Hydrangea macrophylla (mophead)

The large flowerheads of hydrangea bring an old fashioned charm to a garden. The flowers may be white, pink, blue, or a shade of purple, they can be round or cone-shaped, and made up of one kind of flower or two. The leaves are large and handsome, setting off the flowers to advantage as they bloom and fade. The variations in hydrangeas are considerable and are important when selecting hydrangea bushes for the garden.

There are four basic types of hydrangea found in nurseries and catalogs today. They differ in appearance as well as in requirements for good growth.

Hydrangea arborescens grandiflora
Growing only about 3’ tall, this hydrangea is dense, upright, and has large, ball-shaped, creamy white flowerheads 10” or more across in early summer. It blooms on the current year’s growth so can be severely pruned and still produce flowers. They are hardy to USDA zone 4 and do well in part shade. The most common cultivar available has been ‘Annabelle’ but some new varieties have been developed and are coming on the market.

For more on ‘Annabelle’  see my plant profile.

Hydrangea macrophylla

H. macrophylla (lacecap)

The flowerheads of H. macrophylla come in two forms: mopheads with flowers all of one kind, and lacecap with small flowers in the center surrounded by larger flowers. Both kinds can be pink or blue depending on the pH of the soil; in alkaline soil, the flowers tend to be pink, while in acidic soils flowers tend to be blue to purple. Some varieties tend to be more blue or more pink than others. White varieties are available but are not as common as the pink or blue ones and do not change color. H. macrophylla can be 12’ tall, prefer part shade, and are hardy to USDA zone 5-6 so can not be grown out doors in northern climates where they are often grown as houseplants. The flowers form on old growth so winter kill or pruning can eliminate flower buds and result in a bush with no flowers. New varieties such as those in the Endless Summer series bloom on new and old growth and therefore rebloom in the course of the summer.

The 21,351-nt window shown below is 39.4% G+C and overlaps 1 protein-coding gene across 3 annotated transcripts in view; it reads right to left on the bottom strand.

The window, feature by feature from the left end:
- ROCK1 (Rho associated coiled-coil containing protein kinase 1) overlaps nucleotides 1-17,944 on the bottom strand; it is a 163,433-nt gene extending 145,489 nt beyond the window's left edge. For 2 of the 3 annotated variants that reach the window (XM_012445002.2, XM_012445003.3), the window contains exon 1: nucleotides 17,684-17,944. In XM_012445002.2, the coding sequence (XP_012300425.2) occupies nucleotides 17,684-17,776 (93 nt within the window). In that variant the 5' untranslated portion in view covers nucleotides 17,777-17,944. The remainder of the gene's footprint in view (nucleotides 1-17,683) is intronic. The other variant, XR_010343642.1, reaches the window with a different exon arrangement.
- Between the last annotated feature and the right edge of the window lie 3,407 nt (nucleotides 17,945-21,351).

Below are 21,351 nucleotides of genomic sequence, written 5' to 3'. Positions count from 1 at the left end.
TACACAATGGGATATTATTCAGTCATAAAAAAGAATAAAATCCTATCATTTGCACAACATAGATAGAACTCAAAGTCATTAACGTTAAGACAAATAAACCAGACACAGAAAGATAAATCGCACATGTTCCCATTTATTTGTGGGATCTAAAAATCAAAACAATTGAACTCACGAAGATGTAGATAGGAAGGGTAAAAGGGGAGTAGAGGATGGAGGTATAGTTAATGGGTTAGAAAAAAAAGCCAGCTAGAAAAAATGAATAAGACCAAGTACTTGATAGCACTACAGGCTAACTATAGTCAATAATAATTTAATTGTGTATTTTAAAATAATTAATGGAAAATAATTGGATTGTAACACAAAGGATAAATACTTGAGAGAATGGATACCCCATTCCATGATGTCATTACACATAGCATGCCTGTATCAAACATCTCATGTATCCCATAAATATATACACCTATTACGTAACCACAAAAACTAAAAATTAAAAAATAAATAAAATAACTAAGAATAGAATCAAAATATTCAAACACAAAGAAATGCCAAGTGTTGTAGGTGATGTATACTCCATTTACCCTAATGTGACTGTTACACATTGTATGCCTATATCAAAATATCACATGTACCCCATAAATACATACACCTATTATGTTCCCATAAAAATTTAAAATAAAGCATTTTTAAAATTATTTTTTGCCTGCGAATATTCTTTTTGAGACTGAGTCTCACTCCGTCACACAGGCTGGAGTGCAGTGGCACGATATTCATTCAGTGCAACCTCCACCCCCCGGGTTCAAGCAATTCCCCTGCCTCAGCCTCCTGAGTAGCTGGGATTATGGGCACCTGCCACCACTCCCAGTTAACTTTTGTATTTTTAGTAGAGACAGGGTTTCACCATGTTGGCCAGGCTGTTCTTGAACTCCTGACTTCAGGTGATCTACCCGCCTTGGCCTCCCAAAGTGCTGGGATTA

Hydrangea paniculata
These hydrangeas are coarse in texture and can be up to 25’ tall. The white flowers are borne in long pyramidal clusters (panicles) in late summer and gradually take on a pink to purplish color as they age. Hardy to USDA zone 4, Hydrangea paniculata needs some sun to bloom well. It can be pruned any time except when buds are forming and is the only kind hydrangea that can be pruned into a tree. Peegee hydrangea is the most common variety, getting its name from its specific and varietal name, H. paniculata ‘Grandiflora’, but ‘Limelight’ is becoming more common and popular every year with its bright chartreuse color.

Hydrangea quercifolia (Oakleaf Hydrangea)
The creamy white flowers are produced on erect panicles 4-8” long earlier in the summer than the other hydrangeas. The leaves of this 6’ tall bush resemble those of a red oak, hence the specific name quercifolia, and turn shades of red, orange, and yellow in the fall. It is hardy to USDA zone 5 and is sometimes grown in northern areas just for the fall coloration it provides. Compared to other hydrangeas it can tolerate drier soil but may succumb to root rot quickly if grown in poorly drained soils.

When choosing a hydrangea for the garden color is probably the first characteristic that comes to mind so if you want pink or blue you better live in a region warmer than USDA zone 6. For fall coloration, oak leaf hydrangea is the one to pick; for a tree-like form, choose H. paniculata; if the space is small try H. arborescens or plan to prune. For a sunny spot H. paniculata will probably fare best; for a dry spot, H. quercifolia. Whatever hydrangea you choose, it will provide a spectacular display of flowers at a time when few other shrubs are blooming.

By Karen